Rwanda is a small mountainous country located in the Great Lakes region of East Africa, just south of the Equator. The country is ecologically diverse for its size and characterized with highland mountain landscapes in the west giving way to savannah grasslands and low altitude marshes to the east. Tourism, minerals, coffee, and tea are Rwanda's main sources of foreign exchange. Although livelihood practices vary geographically, agricultural production serves as the foundation for the rural economy. Rwanda is actively promoting entrepreneurial development in it's Vision 2020 push to become a middle income country. Administratively, Rwanda is divided into five key Provinces. They include the Western, Northern, Southern, Eastern, and Kigali Province located centrally.
Hope was raised as a refugee in Uganda and returned to Rwanda after finishing her theatre studies at Makerere University. She is one of the leading figures in contemporary Rwandan theatre. As the founder and artistic director of Mashirika Performing Arts and Media Company, a leading theatre company in Rwanda since 1997, the group collaboratively created Africa’s Hope which was performed in Kigali at the 10th anniversary commemoration of the genocide. The play also premiered at the G8 World Summit in Edinburgh in 2005, toured in the UK in 2006 and 2008, and was also featured in the biennial festival in Sweden in 2008. In 2012 Africa’s Hope made it’s premier in Los Angeles USA.
To this date, Hope has been involved with 77 productions through Mashirika Performing Arts and Media Company. On her own, Hope has been involved with countless other productions through partnerships and workshops acting as director, writer, mentor, and advisor. In 2015 after being tasked with creating a legacy based project, she created the Ubumuntu Arts Festival which brings together many countries from around the world to create and showcase drama for reconciliation.
We were introduced to Mapozi by someone who told us, he can fix any car or truck. We were naturally intrigued. What we didn't know if that Mapozi works out of a dirt parking lot with a noticeable lack of tools. The resourcefulness of Mapozi, and the other mechanics in the cooperative, is something you've got to see firsthand to really appreciate their work.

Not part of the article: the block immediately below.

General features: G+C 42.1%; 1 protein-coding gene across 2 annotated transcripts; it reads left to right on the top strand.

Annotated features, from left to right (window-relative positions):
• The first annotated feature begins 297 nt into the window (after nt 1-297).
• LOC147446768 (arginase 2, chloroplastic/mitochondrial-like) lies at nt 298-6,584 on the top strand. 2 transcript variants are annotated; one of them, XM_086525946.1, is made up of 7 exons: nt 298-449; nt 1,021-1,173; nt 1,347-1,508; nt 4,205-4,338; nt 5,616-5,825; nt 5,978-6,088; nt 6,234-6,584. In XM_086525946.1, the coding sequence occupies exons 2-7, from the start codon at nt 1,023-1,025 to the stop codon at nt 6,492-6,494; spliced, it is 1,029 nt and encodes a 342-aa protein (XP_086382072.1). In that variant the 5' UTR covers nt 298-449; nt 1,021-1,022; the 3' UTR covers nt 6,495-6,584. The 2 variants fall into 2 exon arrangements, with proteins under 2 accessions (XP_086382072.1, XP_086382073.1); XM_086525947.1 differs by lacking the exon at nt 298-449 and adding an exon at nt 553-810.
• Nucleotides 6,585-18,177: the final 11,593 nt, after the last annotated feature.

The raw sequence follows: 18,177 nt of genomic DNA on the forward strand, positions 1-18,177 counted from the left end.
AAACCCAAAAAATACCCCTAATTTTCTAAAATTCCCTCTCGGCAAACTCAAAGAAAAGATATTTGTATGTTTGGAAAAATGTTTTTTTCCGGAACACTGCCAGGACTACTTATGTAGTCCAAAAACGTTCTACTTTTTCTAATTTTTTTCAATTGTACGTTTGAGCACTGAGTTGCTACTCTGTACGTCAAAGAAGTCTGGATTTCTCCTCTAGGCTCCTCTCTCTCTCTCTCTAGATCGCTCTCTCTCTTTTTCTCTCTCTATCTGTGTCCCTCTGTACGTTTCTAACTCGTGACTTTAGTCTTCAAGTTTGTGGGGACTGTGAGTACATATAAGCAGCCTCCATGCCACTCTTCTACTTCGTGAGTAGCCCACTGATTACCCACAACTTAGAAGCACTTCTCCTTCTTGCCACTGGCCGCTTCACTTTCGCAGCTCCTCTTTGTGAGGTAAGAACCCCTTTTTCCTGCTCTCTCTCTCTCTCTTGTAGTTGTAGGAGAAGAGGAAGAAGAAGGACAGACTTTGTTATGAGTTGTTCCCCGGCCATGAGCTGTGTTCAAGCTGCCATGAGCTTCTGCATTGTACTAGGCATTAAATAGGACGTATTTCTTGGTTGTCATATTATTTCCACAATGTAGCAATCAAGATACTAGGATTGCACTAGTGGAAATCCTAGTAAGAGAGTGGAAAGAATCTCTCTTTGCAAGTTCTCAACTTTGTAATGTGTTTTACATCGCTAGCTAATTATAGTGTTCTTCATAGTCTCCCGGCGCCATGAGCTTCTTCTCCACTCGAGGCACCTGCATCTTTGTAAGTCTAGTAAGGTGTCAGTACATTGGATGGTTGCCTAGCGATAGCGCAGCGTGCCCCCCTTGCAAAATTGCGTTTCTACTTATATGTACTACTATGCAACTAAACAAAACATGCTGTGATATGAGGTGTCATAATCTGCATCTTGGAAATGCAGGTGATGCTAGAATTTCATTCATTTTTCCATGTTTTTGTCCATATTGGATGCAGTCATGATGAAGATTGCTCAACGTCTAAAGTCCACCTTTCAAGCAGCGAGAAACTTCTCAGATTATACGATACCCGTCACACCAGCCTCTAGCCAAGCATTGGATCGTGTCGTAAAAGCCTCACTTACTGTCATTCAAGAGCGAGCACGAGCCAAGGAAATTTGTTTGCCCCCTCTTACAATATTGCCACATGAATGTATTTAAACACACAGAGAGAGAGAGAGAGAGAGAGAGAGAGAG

On this unique experience, you'll get to go behind the gated lot and get a firsthand glimpse into the large mechanic zone near Nyabugogo Taxi and Bus Park.
COCURIBU - Cooperative de Cultivateurs du Riz Bugugu, is a rice farming cooperative working to modernize rice cultivation on their lands around Rwamagana. Most of the cooperative members have been farmers for many many years and are always looking for ways to improve their methods.
Lake Kivu is one of Rwanda's main attractions, and we certainly understand why. If you've spent time on, or near, the lake at night, you've undoubtedly seen (and heard) the night fisherman of Lake Kivu. In this unique experience, you'll get to join up with one of the fishing teams and learn about the important tradition of fishing on Lake Kivu!
As the sun goes down over the lake, you'll board a small motor boat that will take you right up to the fishing boats. From there you'll have the chance to board the hand-made fishing boat, meet the fishing team, learn about the process, and (when it's time to raise the nets) experience how strenuous and strategic the work really is. You can head back to shore whenever you're ready, but most likely after they pull the nets for the first time.
The cooperative is made of 15 women, most of whom are widows as a result of the 1994 Geneocide against the Tutsi. The women of Kakira design and create reliefs on wooden panels using cow's dung. Once the cow dung has dried, the works are painted, dried again, and ready to be used as decoration.
Abraham is a self-taught jewelry designer who upcycles discarded materials (i.e. cow horn, cow bone, cooking pots, padlocks) to create necklaces of high quality and beauty.
“What’s there to do around here?” I ask at the reception desk of a small, rural hostel. To my surprise, the most enticing of the responses I got was, “walk around.” That was after being here in Rwanda for about 3 weeks. In the seven mon ... read more